Review: ‘Jay Myself’ salutes both a building and its longtime owner, photographer Jay Maisel

‘Jay Myself’

A photo by Jay Maisel from the documentary “Jay Myself.”
(Jay Maisel / Oscilloscope Laboratories)

Photographer Stephen Wilkes crafts a eulogy to an indelible New York location — the former Germania Bank building at 190 Bowery — in his documentary “Jay Myself,” while simultaneously paying tribute to a mentor and friend, the building’s proprietor for five decades, photographer Jay Maisel.

Wilkes finds occasion to document the life and career of Maisel at a transitional moment: during his move out of 190 Bowery after a $55-million sale to a developer. Maisel bought the abandoned building in 1966, when the neighborhood was flush with hobos and artists, and the building is inextricably connected with his work as a photographer. Six stories and 38,000 square feet hold Maisel’s catalog, as well as an archive of tchotchkes and trinkets that he’s lovingly collected for decades in thousands of drawers and filing cabinets.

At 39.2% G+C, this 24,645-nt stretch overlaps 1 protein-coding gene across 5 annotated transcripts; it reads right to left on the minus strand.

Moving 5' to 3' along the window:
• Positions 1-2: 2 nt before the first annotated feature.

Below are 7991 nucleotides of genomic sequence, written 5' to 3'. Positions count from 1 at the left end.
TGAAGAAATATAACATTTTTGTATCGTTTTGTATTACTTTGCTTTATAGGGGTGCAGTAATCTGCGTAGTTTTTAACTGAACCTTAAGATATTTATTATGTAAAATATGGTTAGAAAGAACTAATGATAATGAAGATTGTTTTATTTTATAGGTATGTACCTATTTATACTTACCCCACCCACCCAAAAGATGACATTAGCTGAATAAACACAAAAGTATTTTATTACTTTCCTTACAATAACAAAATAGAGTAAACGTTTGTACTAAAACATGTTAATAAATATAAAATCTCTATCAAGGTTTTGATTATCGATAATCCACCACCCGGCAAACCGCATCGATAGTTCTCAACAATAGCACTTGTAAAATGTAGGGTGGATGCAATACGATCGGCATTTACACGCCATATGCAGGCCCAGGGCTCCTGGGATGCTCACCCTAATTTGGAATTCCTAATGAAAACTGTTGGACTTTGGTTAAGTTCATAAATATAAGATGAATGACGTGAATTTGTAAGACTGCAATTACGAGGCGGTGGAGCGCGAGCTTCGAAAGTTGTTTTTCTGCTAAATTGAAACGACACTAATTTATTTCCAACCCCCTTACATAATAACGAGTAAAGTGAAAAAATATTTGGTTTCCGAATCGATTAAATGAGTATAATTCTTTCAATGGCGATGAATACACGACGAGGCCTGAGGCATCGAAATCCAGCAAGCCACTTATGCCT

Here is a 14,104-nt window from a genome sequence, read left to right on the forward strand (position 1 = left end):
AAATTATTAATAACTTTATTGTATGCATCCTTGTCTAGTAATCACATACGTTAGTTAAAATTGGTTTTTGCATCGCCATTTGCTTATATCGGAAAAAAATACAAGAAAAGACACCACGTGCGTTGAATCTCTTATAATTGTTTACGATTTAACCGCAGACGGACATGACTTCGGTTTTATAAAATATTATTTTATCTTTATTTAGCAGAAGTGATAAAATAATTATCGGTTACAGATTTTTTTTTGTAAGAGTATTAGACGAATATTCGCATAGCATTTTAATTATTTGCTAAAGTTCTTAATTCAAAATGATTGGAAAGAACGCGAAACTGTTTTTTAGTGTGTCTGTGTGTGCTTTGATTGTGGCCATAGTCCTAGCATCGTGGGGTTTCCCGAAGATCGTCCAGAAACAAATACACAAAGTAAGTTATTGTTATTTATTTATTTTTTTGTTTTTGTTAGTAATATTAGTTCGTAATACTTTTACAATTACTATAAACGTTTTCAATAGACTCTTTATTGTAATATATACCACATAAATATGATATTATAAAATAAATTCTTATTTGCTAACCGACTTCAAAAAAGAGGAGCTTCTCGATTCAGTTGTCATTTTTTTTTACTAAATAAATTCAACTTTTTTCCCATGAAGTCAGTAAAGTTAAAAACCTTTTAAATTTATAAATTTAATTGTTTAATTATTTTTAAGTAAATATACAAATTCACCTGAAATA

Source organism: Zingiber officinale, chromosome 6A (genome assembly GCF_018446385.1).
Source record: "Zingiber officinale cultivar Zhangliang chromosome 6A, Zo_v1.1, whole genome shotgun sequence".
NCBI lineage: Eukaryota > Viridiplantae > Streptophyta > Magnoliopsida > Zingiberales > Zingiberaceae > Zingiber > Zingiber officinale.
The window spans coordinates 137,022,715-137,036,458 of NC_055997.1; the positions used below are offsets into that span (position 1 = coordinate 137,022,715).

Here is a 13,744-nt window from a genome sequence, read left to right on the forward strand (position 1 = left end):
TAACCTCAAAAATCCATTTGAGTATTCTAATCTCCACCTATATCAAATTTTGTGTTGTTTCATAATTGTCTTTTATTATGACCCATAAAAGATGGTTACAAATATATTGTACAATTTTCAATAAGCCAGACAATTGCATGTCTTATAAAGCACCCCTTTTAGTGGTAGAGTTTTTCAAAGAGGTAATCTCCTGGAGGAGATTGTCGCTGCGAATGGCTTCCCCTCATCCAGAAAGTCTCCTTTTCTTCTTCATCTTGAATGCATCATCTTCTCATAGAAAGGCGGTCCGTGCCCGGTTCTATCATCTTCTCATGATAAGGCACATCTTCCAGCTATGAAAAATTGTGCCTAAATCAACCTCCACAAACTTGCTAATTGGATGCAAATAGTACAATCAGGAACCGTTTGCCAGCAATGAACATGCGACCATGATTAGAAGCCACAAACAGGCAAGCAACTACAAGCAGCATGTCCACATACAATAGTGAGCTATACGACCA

The move itself is a gargantuan task, undertaken over months. Against the ticking clock of moving day, Wilkes spends time with ornery octogenarian Maisel , who is a link to the early 20th century Modernists (he studied under Leon Friend and Josef Albers), drawing out his thoughts about life and work.

Maisel combines his training with his own deeply humane interests, describing his photographic philosophy as “hey, look!” His belief that “life will be infinitely richer if you’re aware of the things around you” is no doubt informed by this place, and his time there. In Wilkes’ heartfelt thank you note of a film, time, art and space collide, though in the end, all things must pass.

  • Design
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